“To investigate similar cases, we have created a tool for extracting the payloads and the decoy documents from MiniDuke PDF files. With this tool we were able to process a large batch of potential MiniDuke samples last week. While browsing the set of extracted decoy documents, we noticed several ones that had references to Ukraine. This is interesting considering the current crisis in the area.” reported Mikko Hypponen, the CTO of security research firm F-Secure.
The documents explicitly refer political issues like the recent crisis in the Ukraine or NATO informative in the attempt to circumvent the victims, F-Secure reported, for example, the existence of a bogus document signed by Ruslan Demchenko, the First Deputy Minister for Foreign Affairs of Ukraine.
“The letter is addressed to the heads of foreign diplomatic institutions in Ukraine. When translated, it’s a note regarding the 100th year anniversary of the 1st World War.” states Hypponen.
The use of such kind of documents suggests that attackers have had access to the Ukrainian Ministry of Foreign Affairs, anyway they have no problem with the language used.
“We don’t know where the attacker got this decoy file from,” “We don’t know who was targeted by these attacks. We don’t know who’s behind these attacks. What we do know is that all these attacks used the CVE-2013-0640 vulnerability and dropped the same backdoor (compilation date 2013-02-21).”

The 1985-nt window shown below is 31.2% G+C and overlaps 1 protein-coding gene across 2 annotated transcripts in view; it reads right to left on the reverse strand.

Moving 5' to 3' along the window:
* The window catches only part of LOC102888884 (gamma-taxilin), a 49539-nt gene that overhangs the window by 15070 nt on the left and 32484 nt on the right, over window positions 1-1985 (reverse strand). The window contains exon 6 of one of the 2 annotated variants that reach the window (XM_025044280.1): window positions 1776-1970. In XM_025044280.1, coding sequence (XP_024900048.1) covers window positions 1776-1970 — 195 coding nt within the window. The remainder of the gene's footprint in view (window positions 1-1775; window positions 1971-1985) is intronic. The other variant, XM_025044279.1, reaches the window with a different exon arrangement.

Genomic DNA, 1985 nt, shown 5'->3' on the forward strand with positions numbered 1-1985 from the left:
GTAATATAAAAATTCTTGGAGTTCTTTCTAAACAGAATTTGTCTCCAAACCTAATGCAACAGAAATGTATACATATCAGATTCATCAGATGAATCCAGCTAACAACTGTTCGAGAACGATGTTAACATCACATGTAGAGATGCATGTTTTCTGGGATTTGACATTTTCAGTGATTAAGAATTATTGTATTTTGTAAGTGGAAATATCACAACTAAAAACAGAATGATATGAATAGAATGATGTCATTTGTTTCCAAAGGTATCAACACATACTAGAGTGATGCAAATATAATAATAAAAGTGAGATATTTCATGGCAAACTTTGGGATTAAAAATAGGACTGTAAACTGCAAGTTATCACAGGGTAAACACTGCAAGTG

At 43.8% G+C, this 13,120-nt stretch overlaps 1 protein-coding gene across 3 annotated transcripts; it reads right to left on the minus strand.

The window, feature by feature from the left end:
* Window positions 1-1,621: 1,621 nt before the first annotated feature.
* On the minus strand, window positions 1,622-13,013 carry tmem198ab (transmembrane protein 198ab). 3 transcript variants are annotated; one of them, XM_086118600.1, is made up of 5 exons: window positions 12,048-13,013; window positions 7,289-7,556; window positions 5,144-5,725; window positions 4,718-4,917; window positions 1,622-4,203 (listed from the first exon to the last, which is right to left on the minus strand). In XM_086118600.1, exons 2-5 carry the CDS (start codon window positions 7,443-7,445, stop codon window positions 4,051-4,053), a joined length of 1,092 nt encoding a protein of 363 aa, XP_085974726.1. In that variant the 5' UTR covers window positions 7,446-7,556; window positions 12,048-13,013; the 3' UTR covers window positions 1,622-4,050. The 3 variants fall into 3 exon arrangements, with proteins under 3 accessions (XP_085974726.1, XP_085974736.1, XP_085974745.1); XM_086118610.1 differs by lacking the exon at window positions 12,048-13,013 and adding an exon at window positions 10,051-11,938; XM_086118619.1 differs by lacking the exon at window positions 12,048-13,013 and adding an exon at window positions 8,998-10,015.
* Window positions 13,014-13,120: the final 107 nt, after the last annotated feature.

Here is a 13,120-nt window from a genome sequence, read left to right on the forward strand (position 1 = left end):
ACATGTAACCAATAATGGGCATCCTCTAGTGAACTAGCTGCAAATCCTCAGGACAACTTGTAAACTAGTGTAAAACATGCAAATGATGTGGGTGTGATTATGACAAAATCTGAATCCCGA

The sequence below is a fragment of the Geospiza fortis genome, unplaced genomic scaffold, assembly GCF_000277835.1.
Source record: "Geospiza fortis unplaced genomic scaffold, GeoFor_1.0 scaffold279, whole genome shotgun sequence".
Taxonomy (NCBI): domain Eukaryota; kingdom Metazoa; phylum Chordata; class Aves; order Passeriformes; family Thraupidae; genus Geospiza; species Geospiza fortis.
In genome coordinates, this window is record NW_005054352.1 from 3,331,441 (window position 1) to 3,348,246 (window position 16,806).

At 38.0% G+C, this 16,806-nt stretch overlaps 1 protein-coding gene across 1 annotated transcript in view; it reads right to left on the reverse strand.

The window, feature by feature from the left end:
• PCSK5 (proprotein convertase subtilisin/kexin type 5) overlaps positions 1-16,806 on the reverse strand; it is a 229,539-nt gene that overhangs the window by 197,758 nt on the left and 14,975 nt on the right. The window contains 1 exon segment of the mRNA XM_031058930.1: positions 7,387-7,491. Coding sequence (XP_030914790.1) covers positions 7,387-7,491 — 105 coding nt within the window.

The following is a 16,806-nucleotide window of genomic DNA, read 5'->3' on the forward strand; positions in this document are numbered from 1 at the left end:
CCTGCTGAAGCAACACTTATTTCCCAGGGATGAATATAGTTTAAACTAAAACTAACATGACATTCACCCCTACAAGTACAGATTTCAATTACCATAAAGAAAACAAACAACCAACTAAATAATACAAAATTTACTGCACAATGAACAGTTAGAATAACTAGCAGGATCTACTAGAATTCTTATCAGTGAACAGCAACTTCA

Who is behind the attack?
It’s impossible to speculate on the real nature of the attackers, the problem of attribution is hard to approach, especially when the attackers demonstrate to be able to provide high level APT with sophisticated evasion techniques.
As remarked by Hypponen during the recent TrustyCon conference there is the risk that a Government-built malware and cyber weapons will run out of control, every government could be able to make a reverse engineering of source code of malware like Miniduke and could be used by state-sponsored hackers and cyber criminals, two categories separated by a thin line.
(Security Affairs – search engine, malware)
March 4th, 2014UPDATE : “These examples were found by mining old samples. The cases above are from 2013. So far, we haven’t found Ukraine-related Miniduke samples that would have been used in 2014.” reported F-Secure.